A major typhoon fanning fierce winds and threatening a devastating storm has made landfall in western India, disrupting the country’s response to the devastating Covid-19 outbreak.
At least 12 people died over the weekend and today due to torrential rains and winds as Cyclone Taukti, according to press reports, the largest cyclone to hit western India in 30 years, the Arabian Sea with Gujarat in sight.
The Indian Meteorological Department wrote on Twitter, “The Taukta (extremely dangerous storm) is located near the coast of Gujarat. The landing process has started and will continue for the next two hours.”
The Met Office added that the cyclone system fills winds of 155 to 165 kilometers per hour, with gusts of up to 185 kilometers per hour.
He warned of storms up to four meters high in some coastal areas of Gujarat.
The massive swirling system visible from space has exacerbated the beleaguered India’s response to the massive coronavirus boom that kills at least 4,000 people every day and pushes hospitals to breaking point.
In windy and wet Mumbai, where authorities closed the airport and urged people to stay home, authorities transported 580 Covid patients “to safer locations” from three field hospitals.
The Prime Minister’s Office said six people were killed and nine injured when the storm swept through Maharashtra, whose capital is Mumbai.
In a statement, the Ministry of Defense added that two navy ships had been deployed to assist in search and rescue operations for a barge carrying 273 people “without aim” off the coast of Mumbai.
Transfer of Covid patients
About 150,000 people have been evacuated in the neighboring state of Gujarat, with all Covid-19 patients also being transferred to hospitals located 5 kilometers off the coast.
The authorities were there scrambling to ensure uninterrupted power cuts in nearly 400 hospitals designated for COVID-19 and 41 oxygen stations in 12 coastal areas, where the cyclone was expected to be the most damaging.
Prime Minister Vijay Rubani told reporters that more than a thousand Covid hospitals in coastal cities have been provided with generators and energy support, with 744 health teams deployed along with 174 intensive care units on wheels and 600 ambulances.
“Besides the daily requirement of 1000 tons of oxygen in Gujarat every day, an additional stock of 1700 tons has been secured and can be used in the event of an emergency,” Roubani said.
Officials added that virus safety protocols such as wearing masks, social distancing and using disinfectants will be observed in the shelters of the evacuees.
The state also suspended vaccinations for two days. Mumbai did the same for a day.
Thousands of disaster response personnel have been deployed, while units of the Coast Guard, Navy, Army and Air Force have been put on standby.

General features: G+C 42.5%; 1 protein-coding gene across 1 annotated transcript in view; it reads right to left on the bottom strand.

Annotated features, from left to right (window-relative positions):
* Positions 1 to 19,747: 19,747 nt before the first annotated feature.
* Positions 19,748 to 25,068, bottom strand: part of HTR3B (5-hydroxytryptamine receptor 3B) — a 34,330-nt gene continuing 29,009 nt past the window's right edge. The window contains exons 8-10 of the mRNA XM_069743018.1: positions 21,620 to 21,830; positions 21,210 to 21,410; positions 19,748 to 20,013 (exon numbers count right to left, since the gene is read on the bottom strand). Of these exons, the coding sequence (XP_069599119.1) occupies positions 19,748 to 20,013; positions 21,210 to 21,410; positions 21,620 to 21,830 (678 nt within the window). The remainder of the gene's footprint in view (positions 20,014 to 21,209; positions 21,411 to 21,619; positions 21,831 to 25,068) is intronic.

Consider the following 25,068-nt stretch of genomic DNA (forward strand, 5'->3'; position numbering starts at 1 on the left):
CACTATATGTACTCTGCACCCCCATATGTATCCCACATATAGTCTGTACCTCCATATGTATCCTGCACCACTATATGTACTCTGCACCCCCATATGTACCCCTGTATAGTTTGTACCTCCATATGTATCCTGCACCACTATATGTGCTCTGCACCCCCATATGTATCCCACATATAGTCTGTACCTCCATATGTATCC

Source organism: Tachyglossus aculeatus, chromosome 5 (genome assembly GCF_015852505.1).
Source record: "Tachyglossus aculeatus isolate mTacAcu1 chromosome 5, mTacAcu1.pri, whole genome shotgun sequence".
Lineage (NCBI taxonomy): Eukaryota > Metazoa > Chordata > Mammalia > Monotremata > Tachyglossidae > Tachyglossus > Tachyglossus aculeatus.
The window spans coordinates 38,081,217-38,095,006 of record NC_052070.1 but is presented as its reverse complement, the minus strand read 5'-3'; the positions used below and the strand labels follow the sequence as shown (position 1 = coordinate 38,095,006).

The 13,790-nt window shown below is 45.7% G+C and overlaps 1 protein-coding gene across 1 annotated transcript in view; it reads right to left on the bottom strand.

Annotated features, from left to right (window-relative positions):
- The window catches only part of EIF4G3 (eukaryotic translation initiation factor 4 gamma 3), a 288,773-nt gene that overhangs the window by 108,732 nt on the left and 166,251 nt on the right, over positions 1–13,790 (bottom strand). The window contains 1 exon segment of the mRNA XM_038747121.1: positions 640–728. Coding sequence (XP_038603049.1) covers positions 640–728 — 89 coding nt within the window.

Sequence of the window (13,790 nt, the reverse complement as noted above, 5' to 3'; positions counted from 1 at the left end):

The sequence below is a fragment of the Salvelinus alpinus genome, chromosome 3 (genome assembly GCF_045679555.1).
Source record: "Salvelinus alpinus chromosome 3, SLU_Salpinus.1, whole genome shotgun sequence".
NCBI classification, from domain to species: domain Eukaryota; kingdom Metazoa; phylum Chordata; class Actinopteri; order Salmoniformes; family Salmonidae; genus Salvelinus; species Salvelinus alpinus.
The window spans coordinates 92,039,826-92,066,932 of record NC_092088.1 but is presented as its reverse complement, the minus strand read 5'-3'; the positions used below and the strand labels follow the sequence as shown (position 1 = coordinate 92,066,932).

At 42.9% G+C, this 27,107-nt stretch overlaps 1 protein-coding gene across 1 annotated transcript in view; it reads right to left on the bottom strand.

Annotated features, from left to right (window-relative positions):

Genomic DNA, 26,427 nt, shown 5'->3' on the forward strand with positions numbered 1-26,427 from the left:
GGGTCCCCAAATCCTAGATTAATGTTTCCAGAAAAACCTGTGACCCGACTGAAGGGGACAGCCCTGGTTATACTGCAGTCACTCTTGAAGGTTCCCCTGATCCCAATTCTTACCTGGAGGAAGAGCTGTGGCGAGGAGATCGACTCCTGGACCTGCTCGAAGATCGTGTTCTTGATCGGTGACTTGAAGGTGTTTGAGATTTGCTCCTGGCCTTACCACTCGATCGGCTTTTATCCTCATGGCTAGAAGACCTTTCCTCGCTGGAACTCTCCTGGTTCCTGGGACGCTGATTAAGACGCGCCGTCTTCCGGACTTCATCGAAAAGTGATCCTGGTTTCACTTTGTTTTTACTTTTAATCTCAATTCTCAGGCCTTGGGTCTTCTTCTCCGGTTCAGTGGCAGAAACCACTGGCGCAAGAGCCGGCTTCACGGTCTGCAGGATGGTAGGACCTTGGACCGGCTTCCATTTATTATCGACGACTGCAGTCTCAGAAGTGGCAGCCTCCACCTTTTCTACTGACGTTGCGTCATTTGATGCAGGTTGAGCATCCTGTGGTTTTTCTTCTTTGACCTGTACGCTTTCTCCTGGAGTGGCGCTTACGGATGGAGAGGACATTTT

Maharashtra evacuated about 12,500 people from coastal areas.
On Saturday, four people died from rain and winds in Karnataka state, while two were killed in Goa when winds hit power supplies and uprooted trees.
SM Pandikar, dean of the Goa Medical College Hospital, said one of the COVID-19 wards had experienced slight flooding.
“But there is no need to transport patients,” he said, adding that state hospitals were not affected by the power outages due to the presence of backup generators.
Local media said two others were killed and 23 fishermen are feared missing in Kerala state.
‘Awesome double whammy’
The vast country of 1.3 billion people today reported 4,100 deaths and 280,000 new cases of Covid-19 in the past 24 hours, bringing the total to nearly 25 million – double since April 1.
“This cyclone is a terrible double blow to millions of people in India whose families have been affected by a record number of injuries and deaths caused by the Covid virus,” said Udaya Rijmi of the International Federation of Red Cross and Red Crescent Societies.
The organization said it is helping authorities evacuate people most at risk in coastal areas, providing first aid and masks, and “encouraging other preventive measures against Covid-19”.
Last May, more than 110 people were killed after Cyclone Amfan devastated eastern India and Bangladesh in the Bay of Bengal.
Roxy Matthew Cole of the Indian Institute of Tropical Meteorology said that the Arabian Sea had previously seen less intense hurricanes than the Bay of Bengal, but that higher water temperatures due to global warming were changing that.
“(The Arabian Sea) is one of the fastest warming basins across the global oceans,” he said.
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